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    Spanking May Be More Common Than Parents Admit

    Small study 'eavesdropped' on family interactions with preschoolers

    continued...

    "It doesn't work. But more than that, it can result in behavioral problems like aggression, or anxiety and depression," he said.

    Nationwide, 70 percent to 90 percent of parents hit or slap their children, Holden said. Yet spanking is not recommended by most experts in child psychology.

    Another expert said that evidence does not support spanking.

    "Based on 20 years of research on physical punishment, it is recommended that it should not be used on children of any age," said Tracie Afifi, an associate professor in the department of community health sciences at the University of Manitoba, in Winnipeg, Canada.

    In a study published in Pediatrics in 2012, Afifi found that spanking or slapping children may increase the odds they will develop mental health issues into adulthood.

    For the new study by Holden's team, participants were recruited using fliers distributed to English-speaking mothers of 2- to 5-year-old children at day care and Head Start centers in Dallas. Only 35 mothers who reported in a screening phone interview that they yelled in anger at least twice a week were included in the study.

    Among parents, 79 percent of mothers worked, either full time (61 percent) or part time (18 percent), while 91 percent of fathers worked full time outside the home.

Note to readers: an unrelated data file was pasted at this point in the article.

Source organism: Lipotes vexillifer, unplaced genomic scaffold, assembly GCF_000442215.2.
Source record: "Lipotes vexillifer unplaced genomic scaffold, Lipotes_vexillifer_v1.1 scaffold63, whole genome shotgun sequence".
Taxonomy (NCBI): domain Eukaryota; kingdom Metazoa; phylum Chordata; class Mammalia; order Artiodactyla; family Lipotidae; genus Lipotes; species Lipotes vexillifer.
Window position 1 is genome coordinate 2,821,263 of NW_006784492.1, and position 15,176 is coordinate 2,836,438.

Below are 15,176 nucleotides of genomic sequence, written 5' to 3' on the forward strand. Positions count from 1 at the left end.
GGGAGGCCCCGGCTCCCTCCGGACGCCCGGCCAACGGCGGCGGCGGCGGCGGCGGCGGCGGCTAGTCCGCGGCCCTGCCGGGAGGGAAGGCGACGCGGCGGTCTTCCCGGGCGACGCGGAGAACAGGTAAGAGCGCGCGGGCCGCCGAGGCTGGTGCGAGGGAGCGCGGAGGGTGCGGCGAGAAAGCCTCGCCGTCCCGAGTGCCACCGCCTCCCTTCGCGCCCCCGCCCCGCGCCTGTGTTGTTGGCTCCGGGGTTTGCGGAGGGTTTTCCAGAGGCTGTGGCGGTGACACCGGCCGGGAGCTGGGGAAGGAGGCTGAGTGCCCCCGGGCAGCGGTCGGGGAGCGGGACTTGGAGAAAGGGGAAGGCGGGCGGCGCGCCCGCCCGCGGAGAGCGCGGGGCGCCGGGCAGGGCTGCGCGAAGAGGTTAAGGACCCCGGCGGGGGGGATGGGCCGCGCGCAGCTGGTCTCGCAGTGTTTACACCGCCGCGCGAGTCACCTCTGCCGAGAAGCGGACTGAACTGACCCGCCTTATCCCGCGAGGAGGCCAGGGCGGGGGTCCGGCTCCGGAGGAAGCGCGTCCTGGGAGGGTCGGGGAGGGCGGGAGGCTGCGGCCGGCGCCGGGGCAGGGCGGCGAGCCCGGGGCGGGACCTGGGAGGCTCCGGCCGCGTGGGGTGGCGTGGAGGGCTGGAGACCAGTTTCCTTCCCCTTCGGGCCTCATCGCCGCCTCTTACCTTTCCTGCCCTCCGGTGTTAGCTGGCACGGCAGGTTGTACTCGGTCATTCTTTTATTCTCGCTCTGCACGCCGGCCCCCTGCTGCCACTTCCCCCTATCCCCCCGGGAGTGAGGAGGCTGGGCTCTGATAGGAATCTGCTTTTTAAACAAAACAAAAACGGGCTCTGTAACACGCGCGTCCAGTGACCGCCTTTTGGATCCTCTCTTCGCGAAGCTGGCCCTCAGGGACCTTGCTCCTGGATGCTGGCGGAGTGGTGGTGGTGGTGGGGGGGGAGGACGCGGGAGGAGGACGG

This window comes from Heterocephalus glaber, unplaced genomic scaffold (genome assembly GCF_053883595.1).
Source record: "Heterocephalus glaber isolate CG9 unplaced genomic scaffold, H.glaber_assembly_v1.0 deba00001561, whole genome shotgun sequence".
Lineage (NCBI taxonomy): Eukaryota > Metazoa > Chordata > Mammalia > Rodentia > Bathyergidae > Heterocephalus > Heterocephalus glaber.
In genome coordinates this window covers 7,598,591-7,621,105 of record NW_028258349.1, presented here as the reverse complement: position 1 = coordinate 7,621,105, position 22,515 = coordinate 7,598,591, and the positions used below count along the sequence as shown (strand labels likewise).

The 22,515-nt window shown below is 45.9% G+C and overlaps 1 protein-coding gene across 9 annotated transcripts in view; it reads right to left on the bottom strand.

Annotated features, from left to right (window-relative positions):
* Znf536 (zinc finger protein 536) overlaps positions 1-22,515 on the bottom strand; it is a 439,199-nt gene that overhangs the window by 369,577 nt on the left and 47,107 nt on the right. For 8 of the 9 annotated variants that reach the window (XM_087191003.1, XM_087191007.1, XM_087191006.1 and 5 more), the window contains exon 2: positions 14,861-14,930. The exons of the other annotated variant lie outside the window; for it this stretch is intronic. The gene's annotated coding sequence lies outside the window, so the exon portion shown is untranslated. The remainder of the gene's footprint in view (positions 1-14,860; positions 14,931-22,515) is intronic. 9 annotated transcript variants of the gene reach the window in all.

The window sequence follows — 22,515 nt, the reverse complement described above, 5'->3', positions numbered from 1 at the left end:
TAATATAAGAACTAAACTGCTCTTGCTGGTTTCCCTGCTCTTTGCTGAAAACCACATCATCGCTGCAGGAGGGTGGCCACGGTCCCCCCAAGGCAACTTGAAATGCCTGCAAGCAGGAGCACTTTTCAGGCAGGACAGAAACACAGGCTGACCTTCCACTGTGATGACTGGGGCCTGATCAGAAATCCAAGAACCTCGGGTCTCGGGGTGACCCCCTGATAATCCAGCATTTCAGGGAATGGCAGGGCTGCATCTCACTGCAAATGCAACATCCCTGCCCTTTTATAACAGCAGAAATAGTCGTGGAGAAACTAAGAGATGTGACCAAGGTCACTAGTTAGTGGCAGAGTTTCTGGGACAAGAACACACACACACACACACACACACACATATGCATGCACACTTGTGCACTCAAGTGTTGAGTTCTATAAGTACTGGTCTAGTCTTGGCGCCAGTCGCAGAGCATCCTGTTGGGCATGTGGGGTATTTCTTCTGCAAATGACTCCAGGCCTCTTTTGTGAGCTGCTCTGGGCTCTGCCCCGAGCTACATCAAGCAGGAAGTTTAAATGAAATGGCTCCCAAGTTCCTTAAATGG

The mothers were given a digital voice recorder to wear on their upper arm. They were told to turn on the recorder when they returned home from work or at 5 p.m. and to turn it off when their child fell asleep. The recordings were taken for four to six consecutive days.

    The rate of corporal punishment, such as spanking and slapping, exceeded estimates found in other studies that relied on parents reporting their behavior. While other studies discovered that American parents of 2-year-olds typically reported they spanked or slapped their child 18 times a year, Holden's research based on the audiotapes discovered such behavior occurred 18 times a week.

    The study also showed that some of the children were punished for doing extremely minor things, such as turning pages in a book or sucking on their fingers.

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